A knock-on effect of this subclassing is that you cannot add your SharePoint form app to a PowerApps Solution, because it does not appear in the Apps list (a Solution is the primary method of packaging and porting your Apps to different Microsoft 365 environments or tenants).

Without using a Solution, PowerApps does support exporting and importing an App into a new tenant. According to this blog post, you can export/import a SharePoint-form app by unzipping the package file and changing the Site URL, List name and List GUID, but in our experience this works only intermittently.

The upshot of this surprise and the previous one is that if you want to develop your form app in a Dev site or tenant and then promote it to a UAT or Production environment, you will likely be recreating the app by hand. You cannot even port/reuse a form to another List in the same Site!

Surprise #3: A SharePoint-form app is automatically created in the Default Environment in your tenant.

Microsoft does this, and there's not much you can do about it. But it's good to know.

Surprise #4: SharePoint-form apps behave differently when they are embedded directly in a SharePoint page.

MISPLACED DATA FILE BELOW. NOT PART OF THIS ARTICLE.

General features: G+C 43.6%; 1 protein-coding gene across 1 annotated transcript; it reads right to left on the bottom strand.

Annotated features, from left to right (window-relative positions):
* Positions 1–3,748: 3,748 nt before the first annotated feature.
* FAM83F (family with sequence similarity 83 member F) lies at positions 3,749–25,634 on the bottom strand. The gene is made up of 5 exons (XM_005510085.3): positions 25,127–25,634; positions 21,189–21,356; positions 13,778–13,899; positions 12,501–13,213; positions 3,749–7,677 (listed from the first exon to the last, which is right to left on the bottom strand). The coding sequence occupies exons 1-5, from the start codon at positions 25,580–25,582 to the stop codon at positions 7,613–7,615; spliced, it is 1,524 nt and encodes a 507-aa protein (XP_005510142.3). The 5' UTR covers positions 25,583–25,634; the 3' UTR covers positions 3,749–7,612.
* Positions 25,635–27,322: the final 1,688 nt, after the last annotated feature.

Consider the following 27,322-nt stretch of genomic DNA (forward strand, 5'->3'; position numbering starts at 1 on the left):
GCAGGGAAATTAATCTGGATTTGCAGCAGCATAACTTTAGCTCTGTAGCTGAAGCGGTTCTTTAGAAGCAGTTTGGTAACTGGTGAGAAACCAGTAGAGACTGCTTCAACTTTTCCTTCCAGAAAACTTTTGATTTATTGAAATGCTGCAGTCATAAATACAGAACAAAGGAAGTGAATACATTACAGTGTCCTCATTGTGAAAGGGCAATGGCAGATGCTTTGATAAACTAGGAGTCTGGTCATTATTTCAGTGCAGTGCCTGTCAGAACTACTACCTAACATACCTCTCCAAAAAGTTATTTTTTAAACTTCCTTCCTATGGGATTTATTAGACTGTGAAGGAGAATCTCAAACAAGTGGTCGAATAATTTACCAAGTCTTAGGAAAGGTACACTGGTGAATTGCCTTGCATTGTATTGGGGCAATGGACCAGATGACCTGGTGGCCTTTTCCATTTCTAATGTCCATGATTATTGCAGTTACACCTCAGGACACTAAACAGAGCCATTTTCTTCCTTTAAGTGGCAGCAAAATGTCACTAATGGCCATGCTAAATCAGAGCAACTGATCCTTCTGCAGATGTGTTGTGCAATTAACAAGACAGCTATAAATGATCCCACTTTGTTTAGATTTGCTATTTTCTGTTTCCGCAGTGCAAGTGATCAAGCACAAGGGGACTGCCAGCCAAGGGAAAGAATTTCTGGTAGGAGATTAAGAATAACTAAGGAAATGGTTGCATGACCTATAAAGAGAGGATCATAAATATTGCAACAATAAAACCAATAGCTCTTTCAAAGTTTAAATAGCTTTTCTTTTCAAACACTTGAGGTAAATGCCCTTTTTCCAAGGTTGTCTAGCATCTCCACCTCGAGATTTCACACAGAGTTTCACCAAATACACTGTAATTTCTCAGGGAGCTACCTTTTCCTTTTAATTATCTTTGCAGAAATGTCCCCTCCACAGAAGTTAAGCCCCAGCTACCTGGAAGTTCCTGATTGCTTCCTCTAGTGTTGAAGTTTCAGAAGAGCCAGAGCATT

Native Canvas apps created in powerapps.com are loaded directly from there, with the App GUID tacked onto the URL, like this:

https://apps.powerapps.com/play/providers/ Microsoft.PowerApps/apps/ 00000000-0000-0000-0000-0000000000

Your SharePoint-form apps, however, are injected into the native SharePoint form pages for your List, namely, NewForm.aspx, EditForm.aspx and DispForm.aspx. When SharePoint is loading these pages at a browser's request, it checks to see if a PowerApps override is in effect, and loads the PowerApp form if it exists. This happens whether the user is currently browsing the List directly (in which case the form loads in the slide-out panel) or arriving at the List from a webpart page or other location (in which case the form is embedded in a full page with no panel).

There are a couple of implications of this difference. The first is the behaviour the user sees when leaving the form, which I will cover in the next blog post. The second is seemingly simple, but can have big implications for you as an app developer:  

PowerApps embedded in SharePoint pages cannot retrieve parameters from the querystring.

If your users will be using your form as a simple data-entry tool, working directly from the List itself, you may not even notice this limitation. However, if your users will be accessing your form app via hyperlinks (say, from inside an email body), and you need to pass in data values that cannot be retrieved programmatically inside the form, you will need to present users with the form outside of SharePoint, from the https://apps.powerapps.com/play URL. And this will have implications for the user experience that you will need to overcome.

In the next post in this series, I will reveal some more surprises we experienced when changing over to PowerApps development from traditional coding. Watch this space for Part 2!